Fractured is about your journey of self discovery, but it’s also about your family. Was there anything about your family that you only learned through this journey?
In talking with my therapist about different patterns I was trying to break and learn the history of where they started (me always being good, my need to please, not using my voice) I learned a lot about my family. I brought different topics up to my mom and asked her a lot of questions about my young childhood that helped me figure out why I embedded certain thoughts, behaviors and patterns into my system. I have to say, even though it was not always pleasant to learn and a lot of hard work, it was a lot of fun putting all the pieces together and learning why I did and thought certain things.
From the outside looking in, Elizabeth had the perfect life. She had a family who loved her, numerous friends, and a successful career. No one knew the hurt, pain, and angst she hid inside, struggling to keep herself small so that those around her would still like her.
It all came to a head on October 23, 2007, when her parents received a call that she was lying lifeless in the ICU in a hospital in Utah — “You better get out here, your daughter is not going to make it.” Fractured: My Journey Back From Death and the Lessons I’ve Learned Along the Way is the memoir of Elizabeth’s recovery, spiritually, physically, mentally, and emotionally. It is about her deliberate decision to begin the hard work finding and using her voice and the struggle to break out of the box that society tried to keep her in.
This is the story of what happens when one woman stared death in the face and decided to make a conscious choice not to go back to sleep, but to wake up and live the life she knew she was meant to live.
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Dear Emma, written by Kwen Griffeth, is a touching novel that revolves around the life of a family in the hospital waiting for a crucial moment that will equate to life or death. Their story is discovered by a caring man, Roger, who is the chaplain at the Price Hospital.
Lost in his own thoughts about his own personal life, Roger stumbles across Ben Talbet, an architect about to become a grandfather. But instead of it being a joyous occasion, Ben is convinced that he is about to lose everything he cares about- all because of a mysterious letter found on a hospital bedside table. What could this letter say that has Ben convinced he is about to lose it all?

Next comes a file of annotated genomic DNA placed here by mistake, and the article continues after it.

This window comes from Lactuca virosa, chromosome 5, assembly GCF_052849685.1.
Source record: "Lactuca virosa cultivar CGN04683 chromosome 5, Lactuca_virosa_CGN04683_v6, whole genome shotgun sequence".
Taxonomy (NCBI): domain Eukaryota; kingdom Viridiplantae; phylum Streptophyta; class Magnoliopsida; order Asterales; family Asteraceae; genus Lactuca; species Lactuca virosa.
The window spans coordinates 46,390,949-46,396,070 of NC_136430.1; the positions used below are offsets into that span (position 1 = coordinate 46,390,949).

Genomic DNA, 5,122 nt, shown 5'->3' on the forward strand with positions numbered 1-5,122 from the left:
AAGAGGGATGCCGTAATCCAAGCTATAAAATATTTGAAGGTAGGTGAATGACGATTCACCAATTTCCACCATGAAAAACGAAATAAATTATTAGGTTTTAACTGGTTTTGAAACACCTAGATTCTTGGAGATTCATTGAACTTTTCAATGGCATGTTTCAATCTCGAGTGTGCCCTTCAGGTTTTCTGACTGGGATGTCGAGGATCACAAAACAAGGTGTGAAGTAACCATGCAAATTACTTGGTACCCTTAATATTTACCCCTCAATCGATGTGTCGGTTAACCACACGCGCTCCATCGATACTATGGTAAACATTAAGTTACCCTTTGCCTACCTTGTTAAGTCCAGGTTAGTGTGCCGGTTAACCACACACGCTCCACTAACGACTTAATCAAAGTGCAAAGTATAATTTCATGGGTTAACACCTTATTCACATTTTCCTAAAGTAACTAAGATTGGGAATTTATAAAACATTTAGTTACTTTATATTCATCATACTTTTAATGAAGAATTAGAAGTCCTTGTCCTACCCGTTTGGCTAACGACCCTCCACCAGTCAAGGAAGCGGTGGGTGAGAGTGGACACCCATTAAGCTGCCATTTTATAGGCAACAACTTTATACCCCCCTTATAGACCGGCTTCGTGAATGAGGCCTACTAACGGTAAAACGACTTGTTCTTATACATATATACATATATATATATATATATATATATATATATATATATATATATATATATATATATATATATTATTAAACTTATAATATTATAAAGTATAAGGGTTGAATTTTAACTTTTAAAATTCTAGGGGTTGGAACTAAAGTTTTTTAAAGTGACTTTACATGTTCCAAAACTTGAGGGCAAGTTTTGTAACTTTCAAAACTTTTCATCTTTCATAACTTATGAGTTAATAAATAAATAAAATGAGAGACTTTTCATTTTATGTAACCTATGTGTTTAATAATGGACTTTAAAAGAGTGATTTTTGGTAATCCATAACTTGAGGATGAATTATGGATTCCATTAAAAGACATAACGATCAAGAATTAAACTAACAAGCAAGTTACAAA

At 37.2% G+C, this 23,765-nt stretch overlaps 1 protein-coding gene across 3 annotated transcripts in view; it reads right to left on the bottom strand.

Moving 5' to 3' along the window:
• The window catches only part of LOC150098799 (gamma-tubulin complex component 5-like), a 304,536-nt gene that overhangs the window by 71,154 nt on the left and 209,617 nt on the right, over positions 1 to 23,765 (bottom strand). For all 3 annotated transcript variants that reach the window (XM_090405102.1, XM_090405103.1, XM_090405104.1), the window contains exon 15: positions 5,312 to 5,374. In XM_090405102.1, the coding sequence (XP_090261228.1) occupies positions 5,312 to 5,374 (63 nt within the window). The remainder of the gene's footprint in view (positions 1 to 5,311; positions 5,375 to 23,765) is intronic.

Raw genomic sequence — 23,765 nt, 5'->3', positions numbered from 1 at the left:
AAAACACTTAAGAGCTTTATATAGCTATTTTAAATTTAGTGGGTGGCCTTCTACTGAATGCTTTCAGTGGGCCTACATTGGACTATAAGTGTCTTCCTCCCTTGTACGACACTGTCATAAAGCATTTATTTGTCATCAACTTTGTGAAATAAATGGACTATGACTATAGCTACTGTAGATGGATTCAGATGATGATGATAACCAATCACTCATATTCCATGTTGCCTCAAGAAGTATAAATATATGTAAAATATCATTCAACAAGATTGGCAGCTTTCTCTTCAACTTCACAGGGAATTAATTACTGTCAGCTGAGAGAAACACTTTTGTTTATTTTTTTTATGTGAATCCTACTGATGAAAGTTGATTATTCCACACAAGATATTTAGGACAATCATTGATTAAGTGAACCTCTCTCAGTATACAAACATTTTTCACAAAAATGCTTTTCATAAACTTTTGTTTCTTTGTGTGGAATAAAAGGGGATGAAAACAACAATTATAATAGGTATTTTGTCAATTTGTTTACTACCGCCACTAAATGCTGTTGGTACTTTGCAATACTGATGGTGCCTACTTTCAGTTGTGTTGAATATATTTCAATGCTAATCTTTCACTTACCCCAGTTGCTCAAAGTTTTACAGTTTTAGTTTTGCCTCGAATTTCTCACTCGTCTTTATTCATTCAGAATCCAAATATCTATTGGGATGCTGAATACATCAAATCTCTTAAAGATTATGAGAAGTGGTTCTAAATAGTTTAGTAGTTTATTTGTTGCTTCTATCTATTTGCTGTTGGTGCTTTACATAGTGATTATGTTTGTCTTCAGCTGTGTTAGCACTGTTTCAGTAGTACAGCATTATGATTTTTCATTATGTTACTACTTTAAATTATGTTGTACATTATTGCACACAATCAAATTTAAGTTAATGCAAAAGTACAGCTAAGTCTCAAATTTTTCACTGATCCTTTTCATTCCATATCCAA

Dear Emma is a heartfelt novel based on the significance of letters written to a woman by the name of Emma. The beginning of the novel walks you through the hospital in the eyes of a chaplain. It is here you meet nurses, doctors, patients and families all experiencing the ins and outs of hospital life. One family, in particular, has several lives on the line, and this is where you meet Ben- a loving father about to become a grandfather.
The story ventures into the past where we learn about Ben and Emma and what lead them to this important moment of their lives. Their past tragedies and losses will be shared and you will find yourself feeling a connection to the characters and their story. As the story progresses, the doubt and questions that are posed by Roger, all assist in creating a strong belief and understanding of things we may not understand.
There is a religious sentiment throughout the story and you feel as though you are involved in a special moment with Ben as he shares a personal story between the Father in Heaven and the chaplain. This interaction provoked thought between life after death and how our lives change after we lose a loved one. Dear Emma respectfully shows how love can be everlasting, and how a love between a mother and daughter is an irreplaceable bond.
The descriptive language used throughout the novel easily paints a picture of the hospital setting, with images such as the chapel, cafeteria and maternity ward easily envisioned. Kwen Griffeth’s language, however, does not take away from the importance of the story and instead compliments the plot line and the characters as they progress through the story. This novel tugged at the heart strings and will feel the reader’s heart with warmth and love. The storyline is always fast paced, and even though it isn’t a typical action novel, it kept me on my toes, eager to learn what happens to the family and the letters.